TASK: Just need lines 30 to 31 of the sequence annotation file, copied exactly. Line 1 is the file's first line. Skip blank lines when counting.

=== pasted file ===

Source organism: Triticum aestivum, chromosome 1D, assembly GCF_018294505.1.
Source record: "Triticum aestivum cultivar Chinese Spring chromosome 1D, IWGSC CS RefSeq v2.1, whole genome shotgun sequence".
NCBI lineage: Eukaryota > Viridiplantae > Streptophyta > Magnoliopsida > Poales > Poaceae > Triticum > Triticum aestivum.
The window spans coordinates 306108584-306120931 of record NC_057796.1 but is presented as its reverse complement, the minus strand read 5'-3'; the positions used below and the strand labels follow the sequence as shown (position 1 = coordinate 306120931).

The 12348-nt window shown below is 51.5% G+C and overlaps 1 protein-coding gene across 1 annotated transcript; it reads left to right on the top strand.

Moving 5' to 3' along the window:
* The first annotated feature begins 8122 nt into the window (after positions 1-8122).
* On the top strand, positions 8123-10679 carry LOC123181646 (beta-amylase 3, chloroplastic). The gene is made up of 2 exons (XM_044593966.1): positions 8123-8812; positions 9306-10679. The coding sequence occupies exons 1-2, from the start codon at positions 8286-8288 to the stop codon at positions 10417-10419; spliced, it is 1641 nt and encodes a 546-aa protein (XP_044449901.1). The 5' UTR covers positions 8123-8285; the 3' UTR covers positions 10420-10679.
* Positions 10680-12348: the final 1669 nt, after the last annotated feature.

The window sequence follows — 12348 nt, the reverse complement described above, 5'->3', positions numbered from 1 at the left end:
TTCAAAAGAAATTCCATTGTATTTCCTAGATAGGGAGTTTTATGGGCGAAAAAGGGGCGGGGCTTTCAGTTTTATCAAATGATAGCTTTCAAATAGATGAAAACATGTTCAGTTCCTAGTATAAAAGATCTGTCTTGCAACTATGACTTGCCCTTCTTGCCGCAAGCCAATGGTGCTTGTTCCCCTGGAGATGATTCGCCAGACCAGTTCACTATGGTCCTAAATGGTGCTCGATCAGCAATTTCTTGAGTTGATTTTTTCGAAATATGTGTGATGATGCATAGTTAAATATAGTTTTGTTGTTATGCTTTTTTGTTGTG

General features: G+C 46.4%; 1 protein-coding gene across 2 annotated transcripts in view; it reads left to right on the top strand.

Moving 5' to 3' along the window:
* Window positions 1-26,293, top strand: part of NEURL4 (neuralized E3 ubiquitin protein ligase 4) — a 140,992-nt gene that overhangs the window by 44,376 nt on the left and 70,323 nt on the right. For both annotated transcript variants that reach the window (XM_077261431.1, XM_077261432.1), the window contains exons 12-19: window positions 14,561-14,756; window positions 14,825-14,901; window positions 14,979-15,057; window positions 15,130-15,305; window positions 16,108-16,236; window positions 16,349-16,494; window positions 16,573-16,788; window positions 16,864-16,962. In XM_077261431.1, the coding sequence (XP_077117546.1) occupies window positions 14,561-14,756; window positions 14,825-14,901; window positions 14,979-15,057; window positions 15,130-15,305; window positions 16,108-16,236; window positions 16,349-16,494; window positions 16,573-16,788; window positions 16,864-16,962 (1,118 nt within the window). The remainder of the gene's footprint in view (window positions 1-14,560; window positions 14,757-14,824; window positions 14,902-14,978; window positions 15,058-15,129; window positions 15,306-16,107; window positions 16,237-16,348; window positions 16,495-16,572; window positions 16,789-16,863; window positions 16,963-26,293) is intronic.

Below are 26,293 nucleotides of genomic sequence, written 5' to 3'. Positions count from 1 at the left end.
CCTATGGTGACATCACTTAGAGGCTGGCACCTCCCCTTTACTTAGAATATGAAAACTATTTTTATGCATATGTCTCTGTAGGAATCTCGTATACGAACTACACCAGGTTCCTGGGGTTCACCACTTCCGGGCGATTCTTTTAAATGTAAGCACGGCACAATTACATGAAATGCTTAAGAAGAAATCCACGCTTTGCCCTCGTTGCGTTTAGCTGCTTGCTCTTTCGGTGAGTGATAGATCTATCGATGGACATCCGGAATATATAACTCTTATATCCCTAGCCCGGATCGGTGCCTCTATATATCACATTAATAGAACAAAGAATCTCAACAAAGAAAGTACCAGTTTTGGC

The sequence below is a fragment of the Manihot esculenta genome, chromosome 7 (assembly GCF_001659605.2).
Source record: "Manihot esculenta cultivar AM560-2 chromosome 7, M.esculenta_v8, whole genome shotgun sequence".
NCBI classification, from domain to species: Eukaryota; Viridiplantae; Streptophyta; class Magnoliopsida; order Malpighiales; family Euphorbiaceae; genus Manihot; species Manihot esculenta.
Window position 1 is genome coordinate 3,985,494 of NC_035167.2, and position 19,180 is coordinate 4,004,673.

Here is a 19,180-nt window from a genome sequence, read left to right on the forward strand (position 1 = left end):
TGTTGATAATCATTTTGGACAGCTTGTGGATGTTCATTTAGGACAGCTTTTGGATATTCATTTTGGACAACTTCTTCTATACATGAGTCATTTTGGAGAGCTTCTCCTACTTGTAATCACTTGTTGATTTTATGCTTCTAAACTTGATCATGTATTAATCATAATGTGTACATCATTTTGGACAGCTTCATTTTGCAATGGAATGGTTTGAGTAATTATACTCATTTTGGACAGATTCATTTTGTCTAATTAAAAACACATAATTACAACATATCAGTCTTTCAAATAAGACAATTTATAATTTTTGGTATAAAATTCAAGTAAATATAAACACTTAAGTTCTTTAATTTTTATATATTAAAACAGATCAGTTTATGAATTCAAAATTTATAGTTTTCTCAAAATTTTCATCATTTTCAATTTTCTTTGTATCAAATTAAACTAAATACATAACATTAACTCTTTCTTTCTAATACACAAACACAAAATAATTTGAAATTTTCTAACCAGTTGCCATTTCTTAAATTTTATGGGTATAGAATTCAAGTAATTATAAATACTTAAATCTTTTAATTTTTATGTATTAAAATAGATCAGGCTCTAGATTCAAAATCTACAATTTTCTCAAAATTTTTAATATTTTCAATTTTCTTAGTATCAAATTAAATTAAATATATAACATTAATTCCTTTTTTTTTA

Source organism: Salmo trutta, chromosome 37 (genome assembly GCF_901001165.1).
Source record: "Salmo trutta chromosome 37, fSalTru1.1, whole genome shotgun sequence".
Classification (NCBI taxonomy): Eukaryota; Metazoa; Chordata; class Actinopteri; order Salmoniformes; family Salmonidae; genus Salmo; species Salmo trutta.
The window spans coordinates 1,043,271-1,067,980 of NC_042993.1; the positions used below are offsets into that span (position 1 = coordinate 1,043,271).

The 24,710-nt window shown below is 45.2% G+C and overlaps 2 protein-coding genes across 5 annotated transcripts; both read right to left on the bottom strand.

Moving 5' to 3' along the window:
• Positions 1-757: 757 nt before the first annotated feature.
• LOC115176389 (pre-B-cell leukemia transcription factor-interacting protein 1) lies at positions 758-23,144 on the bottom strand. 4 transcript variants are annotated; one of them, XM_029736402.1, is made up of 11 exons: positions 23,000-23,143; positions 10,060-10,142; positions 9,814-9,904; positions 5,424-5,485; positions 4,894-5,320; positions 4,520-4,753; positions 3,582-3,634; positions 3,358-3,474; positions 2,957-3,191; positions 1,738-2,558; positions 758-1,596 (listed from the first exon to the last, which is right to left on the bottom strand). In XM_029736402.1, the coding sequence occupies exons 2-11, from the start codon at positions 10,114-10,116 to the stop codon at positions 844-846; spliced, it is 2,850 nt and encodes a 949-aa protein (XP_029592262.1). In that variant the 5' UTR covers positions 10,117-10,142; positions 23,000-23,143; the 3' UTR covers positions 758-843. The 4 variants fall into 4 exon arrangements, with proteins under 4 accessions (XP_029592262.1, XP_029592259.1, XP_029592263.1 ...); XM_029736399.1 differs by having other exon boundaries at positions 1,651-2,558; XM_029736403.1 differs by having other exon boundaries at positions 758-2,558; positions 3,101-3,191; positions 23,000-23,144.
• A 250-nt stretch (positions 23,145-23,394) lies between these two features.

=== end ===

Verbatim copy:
• LOC115176389 (pre-B-cell leukemia transcription factor-interacting protein 1) lies at positions 758-23,144 on the bottom strand. 4 transcript variants are annotated; one of them, XM_029736402.1, is made up of 11 exons: positions 23,000-23,143; positions 10,060-10,142; positions 9,814-9,904; positions 5,424-5,485; positions 4,894-5,320; positions 4,520-4,753; positions 3,582-3,634; positions 3,358-3,474; positions 2,957-3,191; positions 1,738-2,558; positions 758-1,596 (listed from the first exon to the last, which is right to left on the bottom strand). In XM_029736402.1, the coding sequence occupies exons 2-11, from the start codon at positions 10,114-10,116 to the stop codon at positions 844-846; spliced, it is 2,850 nt and encodes a 949-aa protein (XP_029592262.1). In that variant the 5' UTR covers positions 10,117-10,142; positions 23,000-23,143; the 3' UTR covers positions 758-843. The 4 variants fall into 4 exon arrangements, with proteins under 4 accessions (XP_029592262.1, XP_029592259.1, XP_029592263.1 ...); XM_029736399.1 differs by having other exon boundaries at positions 1,651-2,558; XM_029736403.1 differs by having other exon boundaries at positions 758-2,558; positions 3,101-3,191; positions 23,000-23,144.
• A 250-nt stretch (positions 23,145-23,394) lies between these two features.